He got another leading film role in 2004 when he played the title role in the comic book adaptation Hellboy. Perlman reprised his role as Hellboy in the straight to DVD animated features Hellboy: Sword of Storms and Hellboy: Blood and Iron as well as Hellboy II: The Golden Army, released on July 11, 2008. In 2008, Perlman joined the cast of the television series Sons of Anarchy on FX playing Clay Morrow, the national president of the Sons of Anarchy Motorcycle Club. Perlman has a successful career as a voice actor, he has portrayed characters in numerous video games and animated series, done voice-over work for television commercials. These include Casper High English teacher and vice-principal Mr. Lancer in Danny Phantom, The Lich in Adventure Time, Kurtis Stryker in Mortal Kombat: Defenders of the Realm, Justice in Afro Samurai and various characters in DC Comics based series such as the villainous Slade, a version of DC character Deathstroke in the Teen Titans animated series and again in Justice League: The Flashpoint Paradox, Clayface in Batman: The Animated Series and The New Batman Adventures, Jax-Ur in Superman: The Animated Series, Orion in Justice League and Justice League Unlimited, Sozin in Avatar: The Last Airbender, several villains in The Batman, Doctor Double X in Batman: The Brave and the Bold, Sinestro in Green Lantern: The Animated Series.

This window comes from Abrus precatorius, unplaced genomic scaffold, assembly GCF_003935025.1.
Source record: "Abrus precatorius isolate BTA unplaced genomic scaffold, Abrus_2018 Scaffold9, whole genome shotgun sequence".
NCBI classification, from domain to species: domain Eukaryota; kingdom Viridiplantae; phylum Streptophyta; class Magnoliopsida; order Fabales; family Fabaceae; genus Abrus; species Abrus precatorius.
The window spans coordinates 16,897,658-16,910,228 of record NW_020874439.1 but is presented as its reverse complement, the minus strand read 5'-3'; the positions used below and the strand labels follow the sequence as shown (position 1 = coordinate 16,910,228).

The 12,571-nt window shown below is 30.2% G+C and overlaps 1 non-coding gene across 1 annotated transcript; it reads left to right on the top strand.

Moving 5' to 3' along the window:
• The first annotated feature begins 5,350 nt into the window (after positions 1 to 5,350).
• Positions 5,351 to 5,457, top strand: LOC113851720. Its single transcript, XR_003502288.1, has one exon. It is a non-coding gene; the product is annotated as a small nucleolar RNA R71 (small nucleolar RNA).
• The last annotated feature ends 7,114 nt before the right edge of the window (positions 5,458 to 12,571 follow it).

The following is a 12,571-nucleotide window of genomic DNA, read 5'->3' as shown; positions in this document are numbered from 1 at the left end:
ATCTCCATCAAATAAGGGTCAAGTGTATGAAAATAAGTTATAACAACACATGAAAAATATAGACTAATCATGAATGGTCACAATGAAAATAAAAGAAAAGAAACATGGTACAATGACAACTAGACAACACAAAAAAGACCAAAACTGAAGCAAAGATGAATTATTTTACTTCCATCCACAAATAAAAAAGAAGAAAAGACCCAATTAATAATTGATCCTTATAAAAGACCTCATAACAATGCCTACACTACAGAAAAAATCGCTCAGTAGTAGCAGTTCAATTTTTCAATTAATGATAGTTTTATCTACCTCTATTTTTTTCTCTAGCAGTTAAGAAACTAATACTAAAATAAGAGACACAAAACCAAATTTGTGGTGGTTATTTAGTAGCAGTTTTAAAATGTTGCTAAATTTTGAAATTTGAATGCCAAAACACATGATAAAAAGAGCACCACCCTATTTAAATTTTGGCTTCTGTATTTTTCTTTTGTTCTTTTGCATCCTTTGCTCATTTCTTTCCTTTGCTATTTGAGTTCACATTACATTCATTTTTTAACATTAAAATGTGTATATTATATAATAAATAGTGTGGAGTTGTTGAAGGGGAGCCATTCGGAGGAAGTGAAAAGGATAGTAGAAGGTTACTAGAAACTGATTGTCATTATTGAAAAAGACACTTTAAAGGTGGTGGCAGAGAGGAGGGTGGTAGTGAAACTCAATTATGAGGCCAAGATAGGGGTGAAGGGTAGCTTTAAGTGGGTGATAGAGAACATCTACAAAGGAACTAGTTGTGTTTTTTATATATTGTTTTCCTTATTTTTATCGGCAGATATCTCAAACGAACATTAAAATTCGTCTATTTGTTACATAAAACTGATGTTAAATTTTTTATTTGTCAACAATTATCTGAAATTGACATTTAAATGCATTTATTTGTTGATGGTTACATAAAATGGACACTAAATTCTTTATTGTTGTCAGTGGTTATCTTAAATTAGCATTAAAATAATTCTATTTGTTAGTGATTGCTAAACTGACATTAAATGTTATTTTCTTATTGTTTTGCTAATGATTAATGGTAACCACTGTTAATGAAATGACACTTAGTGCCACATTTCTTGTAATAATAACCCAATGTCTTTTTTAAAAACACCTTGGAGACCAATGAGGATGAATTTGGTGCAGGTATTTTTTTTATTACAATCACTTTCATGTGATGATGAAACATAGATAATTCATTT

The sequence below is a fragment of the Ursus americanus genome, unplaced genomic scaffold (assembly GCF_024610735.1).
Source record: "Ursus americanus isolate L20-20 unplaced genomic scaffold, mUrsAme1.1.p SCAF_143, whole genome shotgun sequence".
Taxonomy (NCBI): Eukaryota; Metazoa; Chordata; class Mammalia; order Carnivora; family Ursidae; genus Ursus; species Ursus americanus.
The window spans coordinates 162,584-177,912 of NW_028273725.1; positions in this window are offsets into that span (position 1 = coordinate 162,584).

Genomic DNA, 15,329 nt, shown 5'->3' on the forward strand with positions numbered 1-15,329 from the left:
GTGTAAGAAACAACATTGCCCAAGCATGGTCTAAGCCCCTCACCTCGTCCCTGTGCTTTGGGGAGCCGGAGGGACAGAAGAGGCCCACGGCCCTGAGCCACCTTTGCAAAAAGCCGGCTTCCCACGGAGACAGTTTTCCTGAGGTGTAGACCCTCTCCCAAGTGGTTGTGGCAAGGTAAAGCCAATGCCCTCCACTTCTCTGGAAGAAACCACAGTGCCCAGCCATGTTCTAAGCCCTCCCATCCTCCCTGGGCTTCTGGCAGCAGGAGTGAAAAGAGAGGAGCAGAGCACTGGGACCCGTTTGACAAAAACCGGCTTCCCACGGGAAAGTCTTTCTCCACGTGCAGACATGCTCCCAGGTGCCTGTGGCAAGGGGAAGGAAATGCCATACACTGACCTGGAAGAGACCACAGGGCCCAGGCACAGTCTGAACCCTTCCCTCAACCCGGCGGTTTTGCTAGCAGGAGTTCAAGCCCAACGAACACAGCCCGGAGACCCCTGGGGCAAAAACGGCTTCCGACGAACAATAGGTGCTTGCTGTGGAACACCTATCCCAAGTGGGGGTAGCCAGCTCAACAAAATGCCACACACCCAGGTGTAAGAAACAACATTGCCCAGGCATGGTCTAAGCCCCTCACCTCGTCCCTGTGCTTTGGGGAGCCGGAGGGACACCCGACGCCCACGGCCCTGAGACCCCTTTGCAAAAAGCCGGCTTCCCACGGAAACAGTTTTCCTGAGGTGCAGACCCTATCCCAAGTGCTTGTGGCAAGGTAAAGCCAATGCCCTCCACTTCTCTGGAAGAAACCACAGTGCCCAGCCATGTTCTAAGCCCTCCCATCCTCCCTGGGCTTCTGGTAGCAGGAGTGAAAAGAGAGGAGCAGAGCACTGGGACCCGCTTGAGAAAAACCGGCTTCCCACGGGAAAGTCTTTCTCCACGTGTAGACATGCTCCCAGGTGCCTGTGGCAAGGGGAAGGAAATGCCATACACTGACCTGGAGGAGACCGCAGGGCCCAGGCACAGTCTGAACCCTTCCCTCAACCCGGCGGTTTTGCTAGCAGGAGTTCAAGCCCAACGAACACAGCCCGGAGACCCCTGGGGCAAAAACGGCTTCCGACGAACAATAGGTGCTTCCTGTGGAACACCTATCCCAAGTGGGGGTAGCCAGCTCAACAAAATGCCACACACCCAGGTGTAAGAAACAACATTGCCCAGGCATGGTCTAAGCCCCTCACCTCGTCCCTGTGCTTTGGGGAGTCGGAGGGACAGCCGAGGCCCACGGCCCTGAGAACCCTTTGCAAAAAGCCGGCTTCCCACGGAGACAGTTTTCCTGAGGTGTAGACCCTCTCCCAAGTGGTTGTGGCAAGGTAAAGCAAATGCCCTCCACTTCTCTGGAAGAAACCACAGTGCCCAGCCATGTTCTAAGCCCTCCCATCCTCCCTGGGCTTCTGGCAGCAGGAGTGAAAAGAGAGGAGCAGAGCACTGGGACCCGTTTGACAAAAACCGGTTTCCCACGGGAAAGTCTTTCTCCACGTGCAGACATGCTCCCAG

His video game credits include Fleet Admiral Lord Terrence Hood in the games Halo 2 and Halo 3, Jagger Valance in The Chronicles of Riddick: Escape from Butcher Bay, Batman in Justice League Heroes. He is well known by Fallout fans for narrating the introductory movies in the series, including uttering the famous phrase "War. War never changes." He voices "Slade" in the 2008 Turok game, Emil Blonsky/Abomination in Incredible Hulk: Ultimate Destruction, Conan for the PS3 and Xbox 360, voices the fast-talking Mayor Hoodoo Brown in the Neversoft game Gun. He made an appearance in Payday 2 as "Rust", part of the "Biker Pack" DLC. Perlman married his wife, jewelry designer Opal, on February 14, 1981, they have two children: daughter Blake Amanda Perlman and son Brandon Avery Perlman. His son produces electronic music under the stage name Delroy Edwards. Perlman is spiritual but not religious, described himself as a lifelong Democrat in November 2016, he has volunteered as an actor